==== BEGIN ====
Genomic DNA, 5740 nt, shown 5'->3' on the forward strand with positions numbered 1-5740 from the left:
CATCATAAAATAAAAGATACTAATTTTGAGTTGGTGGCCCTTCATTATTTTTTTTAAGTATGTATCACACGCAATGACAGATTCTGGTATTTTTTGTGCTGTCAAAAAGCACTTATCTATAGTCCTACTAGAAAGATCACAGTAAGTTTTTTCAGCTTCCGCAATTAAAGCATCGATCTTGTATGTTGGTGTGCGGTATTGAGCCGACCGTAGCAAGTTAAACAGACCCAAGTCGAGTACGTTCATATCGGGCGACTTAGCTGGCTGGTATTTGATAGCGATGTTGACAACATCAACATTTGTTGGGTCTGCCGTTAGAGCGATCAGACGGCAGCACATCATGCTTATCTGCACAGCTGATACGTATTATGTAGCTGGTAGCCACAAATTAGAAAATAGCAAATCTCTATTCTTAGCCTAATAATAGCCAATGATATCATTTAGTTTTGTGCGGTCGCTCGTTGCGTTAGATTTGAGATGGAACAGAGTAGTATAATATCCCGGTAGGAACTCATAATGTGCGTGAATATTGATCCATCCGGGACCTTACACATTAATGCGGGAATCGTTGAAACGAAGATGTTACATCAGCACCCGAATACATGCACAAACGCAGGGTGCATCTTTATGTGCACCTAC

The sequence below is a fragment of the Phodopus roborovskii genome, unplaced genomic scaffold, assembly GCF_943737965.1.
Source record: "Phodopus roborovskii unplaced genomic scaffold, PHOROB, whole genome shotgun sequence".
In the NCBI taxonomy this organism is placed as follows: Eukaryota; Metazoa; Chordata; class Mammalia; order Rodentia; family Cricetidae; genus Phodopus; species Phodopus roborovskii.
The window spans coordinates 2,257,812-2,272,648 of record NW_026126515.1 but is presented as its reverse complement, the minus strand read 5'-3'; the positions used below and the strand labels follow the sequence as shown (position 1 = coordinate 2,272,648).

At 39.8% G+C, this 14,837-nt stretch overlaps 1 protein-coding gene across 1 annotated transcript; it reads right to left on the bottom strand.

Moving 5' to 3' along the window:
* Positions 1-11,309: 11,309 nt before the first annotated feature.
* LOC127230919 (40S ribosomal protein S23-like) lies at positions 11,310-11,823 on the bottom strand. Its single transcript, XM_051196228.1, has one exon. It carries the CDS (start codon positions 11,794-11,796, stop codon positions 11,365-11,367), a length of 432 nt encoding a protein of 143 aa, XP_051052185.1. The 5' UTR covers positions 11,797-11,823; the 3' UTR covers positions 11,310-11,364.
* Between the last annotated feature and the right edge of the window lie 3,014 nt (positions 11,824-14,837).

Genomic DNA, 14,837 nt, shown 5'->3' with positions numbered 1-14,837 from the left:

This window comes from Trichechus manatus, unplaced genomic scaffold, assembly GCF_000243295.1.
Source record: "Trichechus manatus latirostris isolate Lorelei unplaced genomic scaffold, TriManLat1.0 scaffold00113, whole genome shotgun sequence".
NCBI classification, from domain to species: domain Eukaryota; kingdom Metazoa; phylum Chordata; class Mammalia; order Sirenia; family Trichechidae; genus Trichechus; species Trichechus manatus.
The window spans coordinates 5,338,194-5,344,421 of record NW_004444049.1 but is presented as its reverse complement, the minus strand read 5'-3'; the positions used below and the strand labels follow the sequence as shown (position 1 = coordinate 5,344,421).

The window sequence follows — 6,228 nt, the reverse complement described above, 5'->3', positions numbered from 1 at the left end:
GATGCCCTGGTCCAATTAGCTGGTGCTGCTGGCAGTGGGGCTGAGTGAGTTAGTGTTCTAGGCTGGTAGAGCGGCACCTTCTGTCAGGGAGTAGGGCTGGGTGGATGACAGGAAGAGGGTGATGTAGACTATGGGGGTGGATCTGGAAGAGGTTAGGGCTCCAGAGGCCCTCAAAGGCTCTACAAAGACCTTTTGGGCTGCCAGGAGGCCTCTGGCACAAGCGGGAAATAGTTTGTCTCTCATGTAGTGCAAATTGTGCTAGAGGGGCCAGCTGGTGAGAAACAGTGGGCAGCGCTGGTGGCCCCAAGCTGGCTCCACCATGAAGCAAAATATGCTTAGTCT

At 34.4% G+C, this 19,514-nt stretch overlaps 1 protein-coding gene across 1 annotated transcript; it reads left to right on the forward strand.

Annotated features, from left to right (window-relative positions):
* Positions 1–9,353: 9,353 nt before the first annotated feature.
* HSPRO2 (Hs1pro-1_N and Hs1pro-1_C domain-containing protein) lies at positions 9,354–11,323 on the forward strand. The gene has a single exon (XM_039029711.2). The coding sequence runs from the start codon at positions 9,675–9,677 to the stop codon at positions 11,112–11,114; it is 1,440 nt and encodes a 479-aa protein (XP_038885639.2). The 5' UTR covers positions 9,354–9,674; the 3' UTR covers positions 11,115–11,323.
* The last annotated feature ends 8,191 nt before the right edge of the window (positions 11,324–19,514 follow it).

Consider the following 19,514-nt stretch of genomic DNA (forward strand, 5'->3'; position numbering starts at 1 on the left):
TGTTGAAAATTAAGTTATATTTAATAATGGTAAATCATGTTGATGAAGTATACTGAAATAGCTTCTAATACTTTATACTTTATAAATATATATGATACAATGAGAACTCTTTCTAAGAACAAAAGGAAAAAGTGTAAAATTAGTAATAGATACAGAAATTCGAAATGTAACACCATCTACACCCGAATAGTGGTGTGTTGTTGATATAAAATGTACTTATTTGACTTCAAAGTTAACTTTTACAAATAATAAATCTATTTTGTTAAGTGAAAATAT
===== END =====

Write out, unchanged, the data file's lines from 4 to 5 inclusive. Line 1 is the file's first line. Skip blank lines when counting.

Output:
Source record: "Phodopus roborovskii unplaced genomic scaffold, PHOROB, whole genome shotgun sequence".
In the NCBI taxonomy this organism is placed as follows: Eukaryota; Metazoa; Chordata; class Mammalia; order Rodentia; family Cricetidae; genus Phodopus; species Phodopus roborovskii.